Early season results are great for overreactions to small sample sizes. Toronto putting Mitch Marner on the fourth line, Cam Talbot having a couple of bad games, Jamie Benn and Tyler Seguin combining for fewer total points than Alex Ovechkin has goals. What do these things all have in common? They aren’t going to last a full season, that’s what. However, there are always some stats that we can try to pick out of the clutter at this point, and show something that could last. With the gaudy numbers that Evander Kane has amassed to start the season, many are brushing it off as just another over-performance in a small sample size, but there is reason to believe he may actually put together a standout season for a change.
*Through seven games
In previous years, Kane has shown himself to be quite the roller coaster of production, teasing us with stretches of excellence, sandwiched between an awful slump and an injury. Why would it be different this year? What is going to keep Kane interested enough to work through slumps and make him willing to push through a minor injury? His livelihood would make sense. Coming into a contract year, it is common for players to see a small uptick in production. The same holds true for this 26-year-old power-forward.
The 2011-2012 season was the last of Kane’s rookie contract, lining him up for his first big payday in the NHL. He certainly took full advantage. Career highs of 74 games, 30 goals, and 57 points highlight exactly how talented the then-third-year winger could be when he was on his game. The next season was the lockout shortened one, and Kane played the full 48 games, and was on track for equal or better numbers had the season gone 82 games. Looking ahead to the 75 games that remain, a motivated Kane appears set to threaten his career highs in most of the important statistical categories.
To top it all off, the Sabres’ top-line left winger has never had the opportunity to play a full season with anyone as talented as Jack Eichel on his line. Eichel is making an effort to follow the production of other rising young stars in today’s game, and has the talent to do so. The first line is completed with the return to Buffalo of Jason Pominville, who brings a steady presence to the line; and boy have they clicked. With a combined 27 points through the team’s first seven games, they have been one of the few brighter spots for Sabres fans thus far, and there is no reason that this can’t continue.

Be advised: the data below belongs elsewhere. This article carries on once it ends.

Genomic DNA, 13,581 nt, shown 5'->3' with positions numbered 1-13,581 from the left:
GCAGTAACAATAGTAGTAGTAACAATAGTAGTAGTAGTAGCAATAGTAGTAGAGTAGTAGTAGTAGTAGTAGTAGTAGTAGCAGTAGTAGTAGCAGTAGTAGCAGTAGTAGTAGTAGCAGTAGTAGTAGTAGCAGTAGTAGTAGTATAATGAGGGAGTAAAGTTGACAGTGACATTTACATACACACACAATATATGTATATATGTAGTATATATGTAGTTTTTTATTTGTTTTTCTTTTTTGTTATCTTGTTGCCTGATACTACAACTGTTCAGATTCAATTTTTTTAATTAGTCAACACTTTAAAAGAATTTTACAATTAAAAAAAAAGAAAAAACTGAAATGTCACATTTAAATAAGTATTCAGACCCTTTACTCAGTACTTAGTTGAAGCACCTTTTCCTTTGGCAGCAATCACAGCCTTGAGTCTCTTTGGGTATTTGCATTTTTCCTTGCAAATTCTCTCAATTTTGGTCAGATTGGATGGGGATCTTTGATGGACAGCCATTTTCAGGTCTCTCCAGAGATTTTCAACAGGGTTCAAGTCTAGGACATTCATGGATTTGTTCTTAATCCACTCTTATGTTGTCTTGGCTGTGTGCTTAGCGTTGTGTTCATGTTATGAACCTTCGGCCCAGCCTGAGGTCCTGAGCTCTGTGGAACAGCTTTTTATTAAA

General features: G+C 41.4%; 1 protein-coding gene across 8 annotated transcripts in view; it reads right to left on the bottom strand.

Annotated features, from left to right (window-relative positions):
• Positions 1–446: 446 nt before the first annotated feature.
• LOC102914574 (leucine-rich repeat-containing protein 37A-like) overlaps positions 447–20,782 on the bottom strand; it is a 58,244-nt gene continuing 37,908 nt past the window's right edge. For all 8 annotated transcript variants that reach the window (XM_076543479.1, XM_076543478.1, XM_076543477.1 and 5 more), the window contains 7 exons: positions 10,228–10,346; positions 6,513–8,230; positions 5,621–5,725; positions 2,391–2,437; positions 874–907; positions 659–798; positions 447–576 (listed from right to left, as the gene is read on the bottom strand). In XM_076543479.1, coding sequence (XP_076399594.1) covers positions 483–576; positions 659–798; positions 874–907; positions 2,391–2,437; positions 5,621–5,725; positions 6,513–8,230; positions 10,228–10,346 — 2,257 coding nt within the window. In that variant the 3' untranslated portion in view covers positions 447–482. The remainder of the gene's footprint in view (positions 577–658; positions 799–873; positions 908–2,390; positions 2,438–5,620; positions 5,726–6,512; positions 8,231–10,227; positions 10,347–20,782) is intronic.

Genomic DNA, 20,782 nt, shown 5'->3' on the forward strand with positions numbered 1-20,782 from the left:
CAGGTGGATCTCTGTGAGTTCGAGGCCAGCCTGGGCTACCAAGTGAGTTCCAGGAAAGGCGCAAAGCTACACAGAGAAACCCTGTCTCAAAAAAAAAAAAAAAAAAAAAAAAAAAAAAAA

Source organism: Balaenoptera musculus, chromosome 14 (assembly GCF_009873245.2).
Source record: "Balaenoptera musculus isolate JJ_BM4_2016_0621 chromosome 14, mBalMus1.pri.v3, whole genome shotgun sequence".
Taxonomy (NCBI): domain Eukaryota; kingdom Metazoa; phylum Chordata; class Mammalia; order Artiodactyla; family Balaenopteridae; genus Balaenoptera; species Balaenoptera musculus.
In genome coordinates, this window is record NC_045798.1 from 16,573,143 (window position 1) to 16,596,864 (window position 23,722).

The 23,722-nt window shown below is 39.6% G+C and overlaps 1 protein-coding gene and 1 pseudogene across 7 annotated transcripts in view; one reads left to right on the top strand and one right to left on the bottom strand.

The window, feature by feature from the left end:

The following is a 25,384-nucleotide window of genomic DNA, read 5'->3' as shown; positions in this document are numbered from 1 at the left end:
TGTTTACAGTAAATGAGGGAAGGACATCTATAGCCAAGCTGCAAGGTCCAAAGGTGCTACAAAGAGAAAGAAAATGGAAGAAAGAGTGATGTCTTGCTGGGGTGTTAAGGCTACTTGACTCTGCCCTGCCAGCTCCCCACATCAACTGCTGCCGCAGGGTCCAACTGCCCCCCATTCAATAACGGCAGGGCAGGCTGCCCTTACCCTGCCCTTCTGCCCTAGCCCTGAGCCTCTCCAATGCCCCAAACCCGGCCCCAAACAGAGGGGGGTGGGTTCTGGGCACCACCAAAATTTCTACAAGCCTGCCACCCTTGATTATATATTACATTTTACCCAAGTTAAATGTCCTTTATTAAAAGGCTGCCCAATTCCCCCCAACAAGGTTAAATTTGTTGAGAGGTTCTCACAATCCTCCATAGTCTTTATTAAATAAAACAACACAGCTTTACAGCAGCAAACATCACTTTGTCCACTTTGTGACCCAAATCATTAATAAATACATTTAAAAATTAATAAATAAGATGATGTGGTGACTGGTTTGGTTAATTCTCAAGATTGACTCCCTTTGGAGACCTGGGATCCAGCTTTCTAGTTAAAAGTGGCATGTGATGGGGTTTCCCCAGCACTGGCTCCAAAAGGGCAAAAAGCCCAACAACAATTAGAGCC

Sabres coach Phil Housley was a defenceman during his playing career, so he knows how tough it can be starting a shift against a top scoring line in your defensive zone. As a result, he seems keen to push that. Buffalo’s first line has started almost 60% of their shifts in the opposition’s end, which bodes well for keeping up the shot rates of the whole line. Kane alone has a whopping 39 shots in his first seven games, and is shooting an extremely sustainable 12.8% (his career average is only slightly lower at 9.1%). Other luck metrics are also in a very normal range, with a PDO of 1010, and a 5on5 SH% of 7.84%, to go along with an extra minute of powerplay time above what he had seen the four seasons prior.
This is all well and good, but it is fair to assume that Kane won’t keep up his current pace, and hit 55 goals with 465 shots on goal. However, the fact that he is even on pace for such totals demonstrates how high his ceiling could be in a season where everything comes together for him. Additionally, for those of you who want a little bit more than scoring out of the supporting forwards on your fantasy team, there are many more totals to reap rewards from. His full season average over the last five years shows numbers such as 318 shots, 208 hits, 118 PIMs.
Of players to score 50 points while hitting benchmarks of 200+ shots, 100+ hits and 90+ PIMs, only four other players have achieved the feat in the previous two seasons (Wayne Simmonds, Dustin Byfuglien, Nazem Kadri and Oliver Ekman-Larsson). This puts Kane in some rare company (even better now that Buffalo seems to be improving marginally, and with it so is Kane’s plus/minus). Coupling the above numbers with his injuries and streaky play in the past, there is a reason he is undervalued in fantasy leagues, especially in multi-category ones.
For the rest of this season, the full package that is Evander Kane is only going to cost you $5,250,000 against the salary cap. For a contender this year, that is a bargain price, and has the potential to work out exceptionally well if a decent long-term deal can be struck between Kane and the Sabres. Running some numbers (a little algorithm for contract predictions I have in the works), Kane’s predicted salary is right now coming out at an annual average of $6,130,197, on a six-year deal (so let’s round it to $6.2 million). The small uptick in price would continue to be a bargain in the future as the salary cap continues to rise. The ups and downs of Kane’s career should reel the cap hit back a bit, while he continues to produce high value in the peripheral categories. Maybe this isn’t the best time to buy on him, but if you can point to either the two scoreless games of his last four, or his career averages as a reason to get a bit of a discount, the reward by the end of the season should be worth it!
Thanks for reading. Feel free to take this all with a grain of salt, as I also think Kris Letang will be healthy this year. Either way, Kane should make a good buy in most leagues, for both the short and long term.
As always, you can find me on twitter @alexdmaclean where I post some of my other smaller musings that don’t make it into the articles.
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